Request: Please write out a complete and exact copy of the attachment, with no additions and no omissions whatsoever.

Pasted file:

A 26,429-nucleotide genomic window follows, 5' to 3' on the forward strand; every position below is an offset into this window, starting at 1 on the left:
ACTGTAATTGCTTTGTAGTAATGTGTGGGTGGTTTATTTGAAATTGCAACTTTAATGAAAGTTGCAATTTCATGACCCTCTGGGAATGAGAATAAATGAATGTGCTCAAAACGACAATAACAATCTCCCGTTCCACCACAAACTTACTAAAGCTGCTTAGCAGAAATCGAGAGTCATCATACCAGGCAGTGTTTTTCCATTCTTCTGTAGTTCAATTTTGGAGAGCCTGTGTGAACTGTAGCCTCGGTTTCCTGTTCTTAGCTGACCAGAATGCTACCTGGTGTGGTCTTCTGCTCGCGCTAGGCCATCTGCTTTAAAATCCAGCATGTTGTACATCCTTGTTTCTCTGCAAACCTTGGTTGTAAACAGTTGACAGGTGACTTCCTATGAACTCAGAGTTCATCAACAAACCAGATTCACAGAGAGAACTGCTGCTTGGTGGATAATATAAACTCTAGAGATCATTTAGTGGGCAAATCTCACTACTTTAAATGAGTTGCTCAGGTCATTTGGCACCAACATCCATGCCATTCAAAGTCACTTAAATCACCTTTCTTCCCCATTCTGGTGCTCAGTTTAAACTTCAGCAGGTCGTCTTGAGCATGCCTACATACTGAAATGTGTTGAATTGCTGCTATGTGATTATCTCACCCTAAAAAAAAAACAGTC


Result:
A 26,429-nucleotide genomic window follows, 5' to 3' on the forward strand; every position below is an offset into this window, starting at 1 on the left:
ACTGTAATTGCTTTGTAGTAATGTGTGGGTGGTTTATTTGAAATTGCAACTTTAATGAAAGTTGCAATTTCATGACCCTCTGGGAATGAGAATAAATGAATGTGCTCAAAACGACAATAACAATCTCCCGTTCCACCACAAACTTACTAAAGCTGCTTAGCAGAAATCGAGAGTCATCATACCAGGCAGTGTTTTTCCATTCTTCTGTAGTTCAATTTTGGAGAGCCTGTGTGAACTGTAGCCTCGGTTTCCTGTTCTTAGCTGACCAGAATGCTACCTGGTGTGGTCTTCTGCTCGCGCTAGGCCATCTGCTTTAAAATCCAGCATGTTGTACATCCTTGTTTCTCTGCAAACCTTGGTTGTAAACAGTTGACAGGTGACTTCCTATGAACTCAGAGTTCATCAACAAACCAGATTCACAGAGAGAACTGCTGCTTGGTGGATAATATAAACTCTAGAGATCATTTAGTGGGCAAATCTCACTACTTTAAATGAGTTGCTCAGGTCATTTGGCACCAACATCCATGCCATTCAAAGTCACTTAAATCACCTTTCTTCCCCATTCTGGTGCTCAGTTTAAACTTCAGCAGGTCGTCTTGAGCATGCCTACATACTGAAATGTGTTGAATTGCTGCTATGTGATTATCTCACCCTAAAAAAAAAACAGTC